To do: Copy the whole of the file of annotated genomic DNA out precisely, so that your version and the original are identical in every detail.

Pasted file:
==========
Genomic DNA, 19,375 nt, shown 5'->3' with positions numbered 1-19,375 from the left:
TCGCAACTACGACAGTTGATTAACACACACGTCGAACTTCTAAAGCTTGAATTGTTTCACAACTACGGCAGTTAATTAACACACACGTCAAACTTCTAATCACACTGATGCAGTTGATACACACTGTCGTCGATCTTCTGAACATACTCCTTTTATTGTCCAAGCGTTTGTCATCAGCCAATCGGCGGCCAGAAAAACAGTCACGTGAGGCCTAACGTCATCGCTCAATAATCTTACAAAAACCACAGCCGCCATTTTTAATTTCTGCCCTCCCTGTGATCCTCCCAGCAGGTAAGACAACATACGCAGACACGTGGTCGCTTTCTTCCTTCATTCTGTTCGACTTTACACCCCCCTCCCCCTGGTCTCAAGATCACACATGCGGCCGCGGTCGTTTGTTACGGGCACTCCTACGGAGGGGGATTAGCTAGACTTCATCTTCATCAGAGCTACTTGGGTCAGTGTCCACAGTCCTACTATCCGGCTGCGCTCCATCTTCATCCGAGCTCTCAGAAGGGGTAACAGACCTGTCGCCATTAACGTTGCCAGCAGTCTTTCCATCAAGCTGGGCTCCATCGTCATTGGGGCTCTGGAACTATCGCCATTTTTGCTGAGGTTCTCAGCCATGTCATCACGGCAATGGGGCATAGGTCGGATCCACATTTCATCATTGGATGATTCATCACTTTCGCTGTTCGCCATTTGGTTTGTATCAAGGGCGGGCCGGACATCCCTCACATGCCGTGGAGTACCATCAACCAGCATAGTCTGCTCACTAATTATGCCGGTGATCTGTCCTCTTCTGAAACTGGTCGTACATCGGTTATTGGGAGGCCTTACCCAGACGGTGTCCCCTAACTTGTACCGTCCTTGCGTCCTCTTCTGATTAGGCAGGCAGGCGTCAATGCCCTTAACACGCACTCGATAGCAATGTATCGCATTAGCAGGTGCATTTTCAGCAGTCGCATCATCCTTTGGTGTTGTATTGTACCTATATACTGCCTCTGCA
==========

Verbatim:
Genomic DNA, 19,375 nt, shown 5'->3' with positions numbered 1-19,375 from the left:
TCGCAACTACGACAGTTGATTAACACACACGTCGAACTTCTAAAGCTTGAATTGTTTCACAACTACGGCAGTTAATTAACACACACGTCAAACTTCTAATCACACTGATGCAGTTGATACACACTGTCGTCGATCTTCTGAACATACTCCTTTTATTGTCCAAGCGTTTGTCATCAGCCAATCGGCGGCCAGAAAAACAGTCACGTGAGGCCTAACGTCATCGCTCAATAATCTTACAAAAACCACAGCCGCCATTTTTAATTTCTGCCCTCCCTGTGATCCTCCCAGCAGGTAAGACAACATACGCAGACACGTGGTCGCTTTCTTCCTTCATTCTGTTCGACTTTACACCCCCCTCCCCCTGGTCTCAAGATCACACATGCGGCCGCGGTCGTTTGTTACGGGCACTCCTACGGAGGGGGATTAGCTAGACTTCATCTTCATCAGAGCTACTTGGGTCAGTGTCCACAGTCCTACTATCCGGCTGCGCTCCATCTTCATCCGAGCTCTCAGAAGGGGTAACAGACCTGTCGCCATTAACGTTGCCAGCAGTCTTTCCATCAAGCTGGGCTCCATCGTCATTGGGGCTCTGGAACTATCGCCATTTTTGCTGAGGTTCTCAGCCATGTCATCACGGCAATGGGGCATAGGTCGGATCCACATTTCATCATTGGATGATTCATCACTTTCGCTGTTCGCCATTTGGTTTGTATCAAGGGCGGGCCGGACATCCCTCACATGCCGTGGAGTACCATCAACCAGCATAGTCTGCTCACTAATTATGCCGGTGATCTGTCCTCTTCTGAAACTGGTCGTACATCGGTTATTGGGAGGCCTTACCCAGACGGTGTCCCCTAACTTGTACCGTCCTTGCGTCCTCTTCTGATTAGGCAGGCAGGCGTCAATGCCCTTAACACGCACTCGATAGCAATGTATCGCATTAGCAGGTGCATTTTCAGCAGTCGCATCATCCTTTGGTGTTGTATTGTACCTATATACTGCCTCTGCA